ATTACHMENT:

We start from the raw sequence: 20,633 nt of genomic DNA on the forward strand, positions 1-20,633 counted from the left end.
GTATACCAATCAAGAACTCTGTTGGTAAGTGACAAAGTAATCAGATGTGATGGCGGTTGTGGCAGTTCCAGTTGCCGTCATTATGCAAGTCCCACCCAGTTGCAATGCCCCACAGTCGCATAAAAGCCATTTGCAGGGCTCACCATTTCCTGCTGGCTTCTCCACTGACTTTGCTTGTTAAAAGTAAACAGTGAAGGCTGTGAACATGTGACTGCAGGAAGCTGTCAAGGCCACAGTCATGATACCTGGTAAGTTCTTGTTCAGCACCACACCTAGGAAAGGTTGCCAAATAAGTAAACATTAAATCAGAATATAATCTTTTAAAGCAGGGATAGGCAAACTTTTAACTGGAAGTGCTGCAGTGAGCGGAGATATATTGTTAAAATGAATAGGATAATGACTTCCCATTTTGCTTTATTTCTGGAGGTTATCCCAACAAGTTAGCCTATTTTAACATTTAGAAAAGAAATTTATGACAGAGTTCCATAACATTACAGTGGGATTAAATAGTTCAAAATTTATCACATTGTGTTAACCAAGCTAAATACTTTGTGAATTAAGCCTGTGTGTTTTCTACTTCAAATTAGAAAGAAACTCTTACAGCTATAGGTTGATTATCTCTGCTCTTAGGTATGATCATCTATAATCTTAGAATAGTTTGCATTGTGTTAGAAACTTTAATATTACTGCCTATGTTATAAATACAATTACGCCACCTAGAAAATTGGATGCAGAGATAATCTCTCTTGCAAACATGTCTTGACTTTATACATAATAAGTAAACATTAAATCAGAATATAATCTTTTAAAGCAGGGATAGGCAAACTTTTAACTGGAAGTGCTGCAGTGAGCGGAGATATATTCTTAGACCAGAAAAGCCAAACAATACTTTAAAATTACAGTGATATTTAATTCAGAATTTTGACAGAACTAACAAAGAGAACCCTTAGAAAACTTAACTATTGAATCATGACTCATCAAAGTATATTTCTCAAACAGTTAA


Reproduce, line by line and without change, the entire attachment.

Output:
We start from the raw sequence: 20,633 nt of genomic DNA on the forward strand, positions 1-20,633 counted from the left end.
GTATACCAATCAAGAACTCTGTTGGTAAGTGACAAAGTAATCAGATGTGATGGCGGTTGTGGCAGTTCCAGTTGCCGTCATTATGCAAGTCCCACCCAGTTGCAATGCCCCACAGTCGCATAAAAGCCATTTGCAGGGCTCACCATTTCCTGCTGGCTTCTCCACTGACTTTGCTTGTTAAAAGTAAACAGTGAAGGCTGTGAACATGTGACTGCAGGAAGCTGTCAAGGCCACAGTCATGATACCTGGTAAGTTCTTGTTCAGCACCACACCTAGGAAAGGTTGCCAAATAAGTAAACATTAAATCAGAATATAATCTTTTAAAGCAGGGATAGGCAAACTTTTAACTGGAAGTGCTGCAGTGAGCGGAGATATATTGTTAAAATGAATAGGATAATGACTTCCCATTTTGCTTTATTTCTGGAGGTTATCCCAACAAGTTAGCCTATTTTAACATTTAGAAAAGAAATTTATGACAGAGTTCCATAACATTACAGTGGGATTAAATAGTTCAAAATTTATCACATTGTGTTAACCAAGCTAAATACTTTGTGAATTAAGCCTGTGTGTTTTCTACTTCAAATTAGAAAGAAACTCTTACAGCTATAGGTTGATTATCTCTGCTCTTAGGTATGATCATCTATAATCTTAGAATAGTTTGCATTGTGTTAGAAACTTTAATATTACTGCCTATGTTATAAATACAATTACGCCACCTAGAAAATTGGATGCAGAGATAATCTCTCTTGCAAACATGTCTTGACTTTATACATAATAAGTAAACATTAAATCAGAATATAATCTTTTAAAGCAGGGATAGGCAAACTTTTAACTGGAAGTGCTGCAGTGAGCGGAGATATATTCTTAGACCAGAAAAGCCAAACAATACTTTAAAATTACAGTGATATTTAATTCAGAATTTTGACAGAACTAACAAAGAGAACCCTTAGAAAACTTAACTATTGAATCATGACTCATCAAAGTATATTTCTCAAACAGTTAA